In the end, the most important thing to remember is to teach “sound before sight.” Notation is a visual representation of specific sounds. Children learn to read language by learning the sounds of letters, and then developing the ability to string those letter sounds together into words, and then to read those letter strings as words. The process for teaching music reading is essentially the same. If stick notation is used, it should be, as any notation should, used only for reading what has already been learned aurally.

Iconic Notation and Music Literacy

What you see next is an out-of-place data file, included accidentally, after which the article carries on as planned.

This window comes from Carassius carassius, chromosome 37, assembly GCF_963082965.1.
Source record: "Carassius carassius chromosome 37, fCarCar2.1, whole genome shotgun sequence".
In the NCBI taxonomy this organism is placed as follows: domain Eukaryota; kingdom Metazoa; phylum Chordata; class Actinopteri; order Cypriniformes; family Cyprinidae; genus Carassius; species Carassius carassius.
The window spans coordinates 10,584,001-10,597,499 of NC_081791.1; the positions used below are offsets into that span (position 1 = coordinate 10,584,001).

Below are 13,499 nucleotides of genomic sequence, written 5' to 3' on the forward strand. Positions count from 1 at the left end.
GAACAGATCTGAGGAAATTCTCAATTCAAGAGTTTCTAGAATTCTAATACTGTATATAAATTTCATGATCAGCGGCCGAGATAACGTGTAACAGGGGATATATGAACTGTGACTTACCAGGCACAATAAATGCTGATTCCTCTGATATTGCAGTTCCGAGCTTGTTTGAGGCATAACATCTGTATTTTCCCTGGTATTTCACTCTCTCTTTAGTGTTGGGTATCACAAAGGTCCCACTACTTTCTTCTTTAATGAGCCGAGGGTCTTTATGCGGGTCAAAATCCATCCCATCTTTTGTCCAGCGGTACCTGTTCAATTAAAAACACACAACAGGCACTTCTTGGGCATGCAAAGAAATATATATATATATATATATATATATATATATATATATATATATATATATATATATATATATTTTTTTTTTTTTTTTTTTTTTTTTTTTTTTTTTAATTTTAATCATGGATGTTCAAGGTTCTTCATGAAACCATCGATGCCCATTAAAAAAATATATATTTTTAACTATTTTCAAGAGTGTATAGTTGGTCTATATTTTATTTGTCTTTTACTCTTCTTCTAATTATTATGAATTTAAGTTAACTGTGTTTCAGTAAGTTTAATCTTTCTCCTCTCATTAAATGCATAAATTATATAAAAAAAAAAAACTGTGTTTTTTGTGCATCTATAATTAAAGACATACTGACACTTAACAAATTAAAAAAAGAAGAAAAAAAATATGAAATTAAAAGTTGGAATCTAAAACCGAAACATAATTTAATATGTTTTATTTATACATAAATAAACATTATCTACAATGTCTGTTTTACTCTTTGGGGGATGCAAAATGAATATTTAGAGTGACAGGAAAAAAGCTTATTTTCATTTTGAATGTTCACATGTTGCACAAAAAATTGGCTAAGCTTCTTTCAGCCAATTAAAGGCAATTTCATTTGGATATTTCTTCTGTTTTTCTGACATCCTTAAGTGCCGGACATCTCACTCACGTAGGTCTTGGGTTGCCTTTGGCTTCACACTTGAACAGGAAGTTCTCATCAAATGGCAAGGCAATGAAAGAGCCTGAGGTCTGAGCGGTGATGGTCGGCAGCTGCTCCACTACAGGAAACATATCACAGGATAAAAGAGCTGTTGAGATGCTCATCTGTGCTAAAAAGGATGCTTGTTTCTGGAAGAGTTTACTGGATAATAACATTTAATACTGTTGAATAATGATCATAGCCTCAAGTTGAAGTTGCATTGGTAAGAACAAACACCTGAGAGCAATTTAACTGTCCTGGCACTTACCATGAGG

Version 2Honestly, for years I considered iconic notation a cheap substitute for “real” music notation. I thought it was something music teachers used as a last resort when they had thrown in the towel at successfully teaching their students to read and write in standard music notation. Because of this view of iconic notation, I avoided it, thinking that I was somehow taking the higher ground. Of course, this was faulty thinking on my part. Iconic notation has been employed by respected composers for decades when standard notation was inadequate for representing what they wanted performers of their music to do, and far from being a poor substitute, iconic notation is an excellent way of teaching the concept of notation in general; that is, the written representation of a specific sound and specific direction for producing that sound. Music is written down, in whatever form, so that it can be shared with other musicians who can use it to perform a musical work, thereby sharing it aurally with an audience. It does not have to be done through written notation, but notation is a sufficiently important media to warrant its teaching in music education. The key is getting music passed from creator to performer. For a musically literate person, learning music from notation is an efficient method.